Monday 19 March 2018

Suicide bomber kills at least 16 ahead of Russia's Olympics

The scene of the suicide bomb attack at the train station in Volgograd. Inset: CCTV footage shows a fire breaking out and smoke billowing following the bomb
The scene of the suicide bomb attack at the train station in Volgograd. Inset: CCTV footage shows a fire breaking out and smoke billowing following the bomb
Investigators work near the body of a victim after an explosion outside a train station in Volgograd
Investigators work at the site of the explosion
Investigators work at the site of an explosion at the entrance of a train station in Volgograd

By Vladimir Isachenkov

A suicide bomber has struck a busy railway station in southern Russia, killing at least 16 people and wounding scores more, officials have reported, in a stark reminder of the threat Russia is facing as it prepares to host February's Olympics in Sochi.

Nobody immediately claimed responsibility for the bombing in Volgograd, but it came several months after Chechen rebel leader Doku Umarov called for new attacks against civilian targets in Russia, including the Sochi Games.

Suicide bombings have rocked Russia for years, but many have been contained to the North Caucasus, the centre of an insurgency seeking an Islamist state in the region.

Until recently, Volgograd was not a typical target, but the city formerly known as Stalingrad has now been struck twice in two months -- suggesting militants may be using the transportation hub as a renewed way of showing their reach outside their restive region.

The city lies about 900km south of Moscow and about 650km north-east of Sochi.

The bombing highlights the daunting security challenge Russia will face in fulfilling its pledge to make the Sochi Games the "safest Olympics in history". The government has deployed tens of thousands of soldiers, and police to protect the Games.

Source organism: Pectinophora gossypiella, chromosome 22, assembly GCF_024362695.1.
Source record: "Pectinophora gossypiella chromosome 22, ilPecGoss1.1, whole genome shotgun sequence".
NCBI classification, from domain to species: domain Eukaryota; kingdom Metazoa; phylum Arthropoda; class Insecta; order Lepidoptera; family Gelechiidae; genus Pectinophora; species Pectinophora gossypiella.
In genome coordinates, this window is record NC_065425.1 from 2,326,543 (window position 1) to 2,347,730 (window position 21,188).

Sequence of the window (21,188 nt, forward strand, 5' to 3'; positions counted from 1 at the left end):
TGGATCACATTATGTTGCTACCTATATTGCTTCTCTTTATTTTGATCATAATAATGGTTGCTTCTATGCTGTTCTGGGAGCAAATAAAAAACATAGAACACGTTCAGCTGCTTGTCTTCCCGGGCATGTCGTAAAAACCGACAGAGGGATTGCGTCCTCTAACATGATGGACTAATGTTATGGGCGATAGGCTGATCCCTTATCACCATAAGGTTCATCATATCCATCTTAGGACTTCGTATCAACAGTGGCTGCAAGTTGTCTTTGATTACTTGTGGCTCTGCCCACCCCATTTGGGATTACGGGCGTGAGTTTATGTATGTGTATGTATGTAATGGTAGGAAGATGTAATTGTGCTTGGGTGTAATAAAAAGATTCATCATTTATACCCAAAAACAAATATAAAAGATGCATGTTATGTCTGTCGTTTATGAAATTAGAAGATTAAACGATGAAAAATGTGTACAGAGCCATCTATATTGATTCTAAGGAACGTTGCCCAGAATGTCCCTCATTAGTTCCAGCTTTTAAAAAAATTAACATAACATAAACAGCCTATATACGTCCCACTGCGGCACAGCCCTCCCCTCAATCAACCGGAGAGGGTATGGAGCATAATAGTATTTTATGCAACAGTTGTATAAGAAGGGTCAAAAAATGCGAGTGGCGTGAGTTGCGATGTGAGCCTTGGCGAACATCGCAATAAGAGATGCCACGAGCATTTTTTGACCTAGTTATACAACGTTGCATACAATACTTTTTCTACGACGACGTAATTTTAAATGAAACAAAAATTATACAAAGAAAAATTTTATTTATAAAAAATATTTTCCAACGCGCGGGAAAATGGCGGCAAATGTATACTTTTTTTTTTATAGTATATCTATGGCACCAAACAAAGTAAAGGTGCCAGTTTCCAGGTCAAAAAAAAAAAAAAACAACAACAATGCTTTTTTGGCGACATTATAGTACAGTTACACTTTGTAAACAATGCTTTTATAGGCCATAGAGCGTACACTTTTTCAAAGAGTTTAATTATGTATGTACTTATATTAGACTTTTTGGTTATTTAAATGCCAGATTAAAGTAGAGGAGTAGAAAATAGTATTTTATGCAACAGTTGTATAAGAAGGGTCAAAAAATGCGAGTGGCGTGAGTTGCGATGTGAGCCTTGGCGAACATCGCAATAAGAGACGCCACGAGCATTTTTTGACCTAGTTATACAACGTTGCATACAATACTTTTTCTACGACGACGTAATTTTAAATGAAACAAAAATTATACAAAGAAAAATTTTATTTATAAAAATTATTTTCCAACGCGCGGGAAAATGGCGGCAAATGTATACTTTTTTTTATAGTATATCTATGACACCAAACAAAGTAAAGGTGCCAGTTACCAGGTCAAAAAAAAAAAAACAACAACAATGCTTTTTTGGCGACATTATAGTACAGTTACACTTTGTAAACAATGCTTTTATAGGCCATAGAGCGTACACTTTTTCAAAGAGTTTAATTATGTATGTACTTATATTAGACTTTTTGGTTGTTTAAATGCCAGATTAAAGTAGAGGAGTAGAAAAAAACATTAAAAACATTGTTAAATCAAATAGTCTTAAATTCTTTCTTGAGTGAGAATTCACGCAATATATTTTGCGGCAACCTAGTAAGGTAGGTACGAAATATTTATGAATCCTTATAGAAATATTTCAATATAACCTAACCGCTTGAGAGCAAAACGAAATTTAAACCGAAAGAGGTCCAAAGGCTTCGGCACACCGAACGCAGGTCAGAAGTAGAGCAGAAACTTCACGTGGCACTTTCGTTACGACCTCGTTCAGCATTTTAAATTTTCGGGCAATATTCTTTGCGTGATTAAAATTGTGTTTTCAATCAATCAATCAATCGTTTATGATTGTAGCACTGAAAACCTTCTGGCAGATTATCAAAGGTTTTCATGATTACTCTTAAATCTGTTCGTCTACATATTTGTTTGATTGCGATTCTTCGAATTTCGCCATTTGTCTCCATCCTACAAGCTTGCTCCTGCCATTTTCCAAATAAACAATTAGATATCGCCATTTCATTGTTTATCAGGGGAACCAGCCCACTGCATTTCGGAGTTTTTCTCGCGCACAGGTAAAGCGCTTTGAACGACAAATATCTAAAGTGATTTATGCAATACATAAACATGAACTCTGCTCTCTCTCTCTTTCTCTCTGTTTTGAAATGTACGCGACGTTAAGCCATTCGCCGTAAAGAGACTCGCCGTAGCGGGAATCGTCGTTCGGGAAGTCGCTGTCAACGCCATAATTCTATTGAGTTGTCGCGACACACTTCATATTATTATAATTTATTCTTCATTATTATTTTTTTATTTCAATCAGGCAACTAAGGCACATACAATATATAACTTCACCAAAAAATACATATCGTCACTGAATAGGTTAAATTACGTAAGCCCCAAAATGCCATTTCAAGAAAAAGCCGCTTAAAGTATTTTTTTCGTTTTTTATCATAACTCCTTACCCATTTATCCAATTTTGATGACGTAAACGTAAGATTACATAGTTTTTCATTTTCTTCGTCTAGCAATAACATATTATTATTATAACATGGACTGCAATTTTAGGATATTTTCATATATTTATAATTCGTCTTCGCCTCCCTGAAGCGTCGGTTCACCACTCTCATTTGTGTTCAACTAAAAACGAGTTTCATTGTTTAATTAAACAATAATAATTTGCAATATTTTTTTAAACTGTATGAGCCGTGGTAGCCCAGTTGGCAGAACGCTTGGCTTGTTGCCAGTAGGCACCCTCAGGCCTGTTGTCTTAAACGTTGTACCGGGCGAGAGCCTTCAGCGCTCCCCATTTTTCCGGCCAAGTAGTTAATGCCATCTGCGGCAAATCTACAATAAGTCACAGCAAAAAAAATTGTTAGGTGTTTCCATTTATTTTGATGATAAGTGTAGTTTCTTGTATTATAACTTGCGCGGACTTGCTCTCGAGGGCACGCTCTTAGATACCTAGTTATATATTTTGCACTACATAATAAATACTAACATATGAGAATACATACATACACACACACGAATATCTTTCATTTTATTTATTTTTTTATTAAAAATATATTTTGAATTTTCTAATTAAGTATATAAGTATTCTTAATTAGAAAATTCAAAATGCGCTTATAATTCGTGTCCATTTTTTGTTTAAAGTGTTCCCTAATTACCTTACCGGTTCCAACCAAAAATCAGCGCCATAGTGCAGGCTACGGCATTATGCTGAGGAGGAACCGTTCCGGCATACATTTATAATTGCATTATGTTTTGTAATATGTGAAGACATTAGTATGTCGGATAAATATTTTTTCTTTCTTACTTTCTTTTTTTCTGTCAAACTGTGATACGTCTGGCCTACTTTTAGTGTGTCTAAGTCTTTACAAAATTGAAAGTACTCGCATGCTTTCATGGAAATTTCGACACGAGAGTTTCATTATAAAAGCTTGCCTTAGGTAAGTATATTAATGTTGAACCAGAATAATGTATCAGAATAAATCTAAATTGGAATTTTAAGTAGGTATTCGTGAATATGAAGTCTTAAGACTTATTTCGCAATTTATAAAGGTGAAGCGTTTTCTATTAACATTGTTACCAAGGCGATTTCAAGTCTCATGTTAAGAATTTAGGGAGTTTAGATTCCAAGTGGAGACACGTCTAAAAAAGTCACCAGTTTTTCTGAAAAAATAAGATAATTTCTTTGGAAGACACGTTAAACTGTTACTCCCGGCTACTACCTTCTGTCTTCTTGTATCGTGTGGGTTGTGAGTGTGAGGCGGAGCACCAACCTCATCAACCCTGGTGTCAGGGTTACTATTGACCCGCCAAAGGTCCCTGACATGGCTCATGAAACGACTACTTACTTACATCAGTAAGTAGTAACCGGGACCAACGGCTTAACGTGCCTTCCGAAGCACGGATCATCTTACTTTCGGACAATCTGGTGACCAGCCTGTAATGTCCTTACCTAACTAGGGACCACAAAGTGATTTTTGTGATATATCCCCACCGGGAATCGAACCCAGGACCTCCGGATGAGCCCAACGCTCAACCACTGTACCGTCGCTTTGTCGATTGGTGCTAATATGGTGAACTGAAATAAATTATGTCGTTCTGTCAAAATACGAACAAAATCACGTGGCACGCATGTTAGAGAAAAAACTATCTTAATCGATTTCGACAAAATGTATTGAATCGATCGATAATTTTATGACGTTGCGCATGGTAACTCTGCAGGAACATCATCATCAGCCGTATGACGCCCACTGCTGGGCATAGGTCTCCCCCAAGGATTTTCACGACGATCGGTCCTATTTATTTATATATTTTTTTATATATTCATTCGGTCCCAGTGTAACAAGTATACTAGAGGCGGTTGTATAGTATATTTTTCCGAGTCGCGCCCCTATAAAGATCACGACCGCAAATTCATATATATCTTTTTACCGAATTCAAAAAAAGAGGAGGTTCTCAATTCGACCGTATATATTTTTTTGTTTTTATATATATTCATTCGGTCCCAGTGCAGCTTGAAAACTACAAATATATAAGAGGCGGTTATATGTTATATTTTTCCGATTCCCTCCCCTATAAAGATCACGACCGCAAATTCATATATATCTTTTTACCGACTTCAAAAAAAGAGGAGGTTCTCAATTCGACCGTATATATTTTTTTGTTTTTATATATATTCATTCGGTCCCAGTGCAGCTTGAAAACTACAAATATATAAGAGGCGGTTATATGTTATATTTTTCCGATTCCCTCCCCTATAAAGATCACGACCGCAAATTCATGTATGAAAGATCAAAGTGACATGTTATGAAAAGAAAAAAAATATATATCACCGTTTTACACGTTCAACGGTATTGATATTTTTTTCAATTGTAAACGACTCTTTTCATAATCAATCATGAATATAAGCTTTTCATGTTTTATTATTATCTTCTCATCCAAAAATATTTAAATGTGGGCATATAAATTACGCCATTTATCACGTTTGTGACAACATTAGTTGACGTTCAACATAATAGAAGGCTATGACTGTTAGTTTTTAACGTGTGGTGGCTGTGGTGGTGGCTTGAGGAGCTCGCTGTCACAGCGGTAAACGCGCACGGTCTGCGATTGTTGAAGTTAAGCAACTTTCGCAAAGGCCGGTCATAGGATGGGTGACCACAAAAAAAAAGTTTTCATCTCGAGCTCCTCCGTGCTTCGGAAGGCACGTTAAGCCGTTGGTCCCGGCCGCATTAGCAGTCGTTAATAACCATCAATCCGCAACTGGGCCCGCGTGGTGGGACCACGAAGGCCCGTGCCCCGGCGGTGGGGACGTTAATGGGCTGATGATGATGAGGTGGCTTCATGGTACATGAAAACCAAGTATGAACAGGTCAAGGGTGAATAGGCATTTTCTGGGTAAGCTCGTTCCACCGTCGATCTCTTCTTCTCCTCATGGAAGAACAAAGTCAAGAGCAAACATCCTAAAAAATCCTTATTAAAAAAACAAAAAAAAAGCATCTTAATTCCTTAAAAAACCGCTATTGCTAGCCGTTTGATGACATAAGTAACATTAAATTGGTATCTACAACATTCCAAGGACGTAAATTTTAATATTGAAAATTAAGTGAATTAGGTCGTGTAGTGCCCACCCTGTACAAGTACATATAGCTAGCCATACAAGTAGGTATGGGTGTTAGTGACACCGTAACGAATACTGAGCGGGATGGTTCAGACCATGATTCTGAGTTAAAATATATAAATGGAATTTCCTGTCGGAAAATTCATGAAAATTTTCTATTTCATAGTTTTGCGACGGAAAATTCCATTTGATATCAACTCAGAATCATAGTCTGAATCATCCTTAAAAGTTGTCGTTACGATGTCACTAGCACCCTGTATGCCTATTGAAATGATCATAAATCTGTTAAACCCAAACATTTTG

The bomber detonated explosives in front of a metal detector just beyond the station's main entrance when a police sergeant became suspicious and rushed forward to check ID, officials said. The officer was killed by the blast, and several other policemen were wounded.

"When the suicide bomber saw a policeman near a metal detector, she became nervous and set off her explosive device," Vladimir Markin, spokesman for the nation's investigative agency, said. He added that the bomb contained about 10kg of TNT and was rigged with shrapnel.


Mr Markin said that another hand grenade, which didn't explode, was also found on the explosion site.

He added that security controls prevented a far greater number of casualties at the station, which was packed with people at a time when several trains were delayed.

Mr Markin said 13 people and the bomber were killed on the spot, and the regional government said two other people later died in hospital. About 40 were admitted to hospital, many in grave condition.

Earlier in the day,, a Russian news portal that reportedly has close links to security agencies, posted what it claimed was an image of the severed head of the female attacker. It said the attacker appeared to have been a woman whose two successive rebel husbands had been killed by Russian security forces in the Caucasus.